Hippolyta, Antiope and Penthesilea. These are the names of Amazonian women warriors made famous in folklore, thanks in large part to male Greek storytellers like Homer and Herodotus.
Social networks affect every aspect of our lives, from the jobs we get and the technologies we adopt to the partners we choose and the healthiness of our lifestyles. But where do they come from?
Many people work better under a tight deadline, but a new study published in the International Journal of Innovation and Learning, suggest that it is a mistake to assume that a team can work effectively under constant time ...
(PhysOrg.com) -- In real estate, it's location, location, location. And when it comes to why girls and women shy away from careers in computer science, a key reason is environment, environment, environment.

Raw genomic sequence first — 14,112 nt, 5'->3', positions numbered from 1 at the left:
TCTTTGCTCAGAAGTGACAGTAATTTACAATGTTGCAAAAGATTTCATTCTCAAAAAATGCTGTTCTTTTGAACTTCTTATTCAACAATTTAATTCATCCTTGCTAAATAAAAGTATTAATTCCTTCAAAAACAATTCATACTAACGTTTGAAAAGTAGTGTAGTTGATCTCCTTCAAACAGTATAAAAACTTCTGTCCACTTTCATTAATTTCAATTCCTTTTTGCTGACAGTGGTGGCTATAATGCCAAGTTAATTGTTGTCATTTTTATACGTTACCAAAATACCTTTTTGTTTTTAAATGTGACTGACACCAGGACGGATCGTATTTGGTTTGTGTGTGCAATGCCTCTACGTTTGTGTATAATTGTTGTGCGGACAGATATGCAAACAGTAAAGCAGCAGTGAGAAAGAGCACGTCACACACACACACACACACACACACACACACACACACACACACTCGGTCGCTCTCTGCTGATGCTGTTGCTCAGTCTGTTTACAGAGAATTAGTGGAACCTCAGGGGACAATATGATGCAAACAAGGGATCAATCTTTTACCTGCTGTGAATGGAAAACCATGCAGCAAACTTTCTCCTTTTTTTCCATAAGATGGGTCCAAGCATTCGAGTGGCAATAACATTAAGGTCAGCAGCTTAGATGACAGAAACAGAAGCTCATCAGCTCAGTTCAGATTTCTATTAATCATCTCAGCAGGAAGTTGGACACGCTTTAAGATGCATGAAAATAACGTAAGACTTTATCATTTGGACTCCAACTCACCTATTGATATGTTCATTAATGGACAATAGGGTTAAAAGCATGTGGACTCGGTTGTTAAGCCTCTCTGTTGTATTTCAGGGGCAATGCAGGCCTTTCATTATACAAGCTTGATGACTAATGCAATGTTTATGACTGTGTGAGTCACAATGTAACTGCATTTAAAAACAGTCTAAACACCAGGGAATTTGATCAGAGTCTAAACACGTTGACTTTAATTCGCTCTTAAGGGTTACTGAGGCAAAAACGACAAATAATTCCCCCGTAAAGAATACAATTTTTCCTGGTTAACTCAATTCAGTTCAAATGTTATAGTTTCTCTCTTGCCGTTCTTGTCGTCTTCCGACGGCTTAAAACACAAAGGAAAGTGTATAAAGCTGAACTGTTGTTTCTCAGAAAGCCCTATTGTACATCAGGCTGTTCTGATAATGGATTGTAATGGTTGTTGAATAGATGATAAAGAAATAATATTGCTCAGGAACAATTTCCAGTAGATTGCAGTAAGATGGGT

(Phys.org)—A comprehensive analysis of international tests by Stanford and the Economic Policy Institute shows that U.S. schools aren't being outpaced by international competition.
It doesn't take a village to raise a child after all, according to University of Michigan research.
Asian-American schoolchildren tend to outperform their white counterparts in school because they try harder, according to a US study out Monday.
(PhysOrg.com) -- New research at Newcastle University shows that it's not enough to be noble and do a courageous act to be considered a hero. Studying the reactions of the public to five tales of heroism, researchers at Newcastle ...
(Phys.org)—Why do girls get better grades in elementary school than boys—even when they perform worse on standardized tests?
The so-called "silver spoon" effect -- in which wealth is passed down from one generation to another -- is well established in some of the world's most ancient economies, according to an international study coordinated by ...